The normal £250 fee for a wedding in a CofE church was never passed on by him to the church funds, Joanna Rodikis, prosecuting, told the court.

The one genuine wedding he did perform he overcharged the couple by taking £600.

Apart from the £250 fee he kept from the church for the sham weddings, it is not clear if, or how much, Magumba "charged" for agreeing to issue a marriage certificate for bogus weddings.

UK Border Agency sources say foreign nationals who want to get a marriage certificate have paid around £7,000, the "going rate" to a fixer who organises the scam.

The EU national taking part would normally be paid between £1,000 and £4,000.

Police working with the Border Agency first came across Magumba while working on a separate sham wedding investigation in Lancashire.

They initially thought Magumba was an honest vicar until they began to check the church marriage records and discovered he was supplementing his £18,000 per year income by doing scam weddings.

Magumba was marrying so many foreign nationals the Diocese of Manchester set up a special working party, with him heading a committee on how to handle them and how to spot sham marriages.

Parish records showed from 1996 to 2007, there were no marriages recorded at St Peter's. But from April 2008 to February 2011 there were 20.

When investigators checked the addresses given of couples in the wedding registers they did not exist.

When the same name for one bride appeared twice in the register, spotted by the church warden, Magumba claimed the women were twins and it was common practice in Africa for twins to be given the same name.

He married one "groom" and another "bride" twice in the space of weeks and another "groom" was issued with three separate marriage certificates.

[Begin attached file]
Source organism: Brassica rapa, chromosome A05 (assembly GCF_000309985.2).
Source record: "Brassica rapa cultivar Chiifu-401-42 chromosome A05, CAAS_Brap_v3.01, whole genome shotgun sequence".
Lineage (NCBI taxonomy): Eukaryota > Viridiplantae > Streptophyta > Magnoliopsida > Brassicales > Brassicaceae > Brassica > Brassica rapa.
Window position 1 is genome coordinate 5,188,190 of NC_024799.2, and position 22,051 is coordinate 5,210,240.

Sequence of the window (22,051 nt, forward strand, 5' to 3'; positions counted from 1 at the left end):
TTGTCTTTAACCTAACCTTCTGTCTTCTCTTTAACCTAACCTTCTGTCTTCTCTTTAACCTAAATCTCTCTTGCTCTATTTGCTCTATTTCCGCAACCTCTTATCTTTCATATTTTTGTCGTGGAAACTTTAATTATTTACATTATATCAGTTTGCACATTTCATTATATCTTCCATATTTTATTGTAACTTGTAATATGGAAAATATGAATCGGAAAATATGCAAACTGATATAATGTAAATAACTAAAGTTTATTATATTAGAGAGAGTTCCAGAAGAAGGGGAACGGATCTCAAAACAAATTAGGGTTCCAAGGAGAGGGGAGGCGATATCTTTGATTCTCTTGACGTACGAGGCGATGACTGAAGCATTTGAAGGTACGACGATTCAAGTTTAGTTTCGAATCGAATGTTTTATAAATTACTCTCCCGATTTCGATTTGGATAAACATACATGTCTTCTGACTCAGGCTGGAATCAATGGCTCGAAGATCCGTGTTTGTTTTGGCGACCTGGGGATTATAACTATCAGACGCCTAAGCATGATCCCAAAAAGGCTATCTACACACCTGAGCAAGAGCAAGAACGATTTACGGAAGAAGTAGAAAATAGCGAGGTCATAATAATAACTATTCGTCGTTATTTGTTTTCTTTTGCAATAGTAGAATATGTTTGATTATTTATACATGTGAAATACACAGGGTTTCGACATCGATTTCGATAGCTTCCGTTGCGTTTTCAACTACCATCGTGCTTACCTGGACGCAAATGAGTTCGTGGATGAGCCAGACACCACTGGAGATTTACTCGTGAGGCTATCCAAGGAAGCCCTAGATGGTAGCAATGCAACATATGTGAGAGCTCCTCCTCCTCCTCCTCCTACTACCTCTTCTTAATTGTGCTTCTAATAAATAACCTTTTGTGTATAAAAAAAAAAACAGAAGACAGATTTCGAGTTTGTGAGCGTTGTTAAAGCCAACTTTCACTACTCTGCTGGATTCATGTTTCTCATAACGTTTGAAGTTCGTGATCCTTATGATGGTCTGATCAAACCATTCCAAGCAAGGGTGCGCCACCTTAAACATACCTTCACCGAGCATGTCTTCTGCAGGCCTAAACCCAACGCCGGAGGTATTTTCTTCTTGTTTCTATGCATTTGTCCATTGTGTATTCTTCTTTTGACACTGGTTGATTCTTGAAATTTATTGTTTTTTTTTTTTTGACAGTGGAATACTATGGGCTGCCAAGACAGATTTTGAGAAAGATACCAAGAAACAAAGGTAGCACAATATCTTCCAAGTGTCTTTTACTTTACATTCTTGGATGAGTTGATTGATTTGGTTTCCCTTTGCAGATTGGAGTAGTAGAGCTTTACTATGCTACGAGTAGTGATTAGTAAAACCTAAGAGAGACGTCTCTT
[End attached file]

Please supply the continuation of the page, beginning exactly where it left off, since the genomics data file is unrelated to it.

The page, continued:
There were also blank "stubs" in the marriage register book, with missing certificates that cannot be traced.

Police checked the church diary and it showed on October 3, 2009, Magumba allegedly carried out two weddings, one at 10.30am and one at 12.30pm.

The same day in the church diary there was a coffee morning being held in aid of cancer research from 11am to 1pm. Police spoke to those who attended and were told they did not see any wedding.

Magumba insisted he did conduct the ceremonies and often did so "out of hours".

The prosecution gave the court an economic impact assessment of the health, education and other benefits used by illegal immigrants in the UK, citing a cost of £10,000 for a single person per year to £23,000 for a person with one dependant, described as "colossal figures" when added up over successive years.

Hunter Gray, mitigating, said Magumba initially agreed to the first sham wedding out of "misgiuded conscience" because the woman involved was suffering from Aids and was desperate for the NHS treatment she would not receive in her home country.

"He knows people are desperate to get into this country because perhaps he knows the uncertainty of life they might have back home," Mr Gray said.

"He has spectacularly fallen from grace. One day in prison is going to be too much for him.

"He has devoted the vast majority of his life to carry out valuable, selfless work for others in the community.

"He will be remembered for his bad deeds rather than years of his good deeds."

Magumba was suspended by the Church of England when he was arrested last March.

PA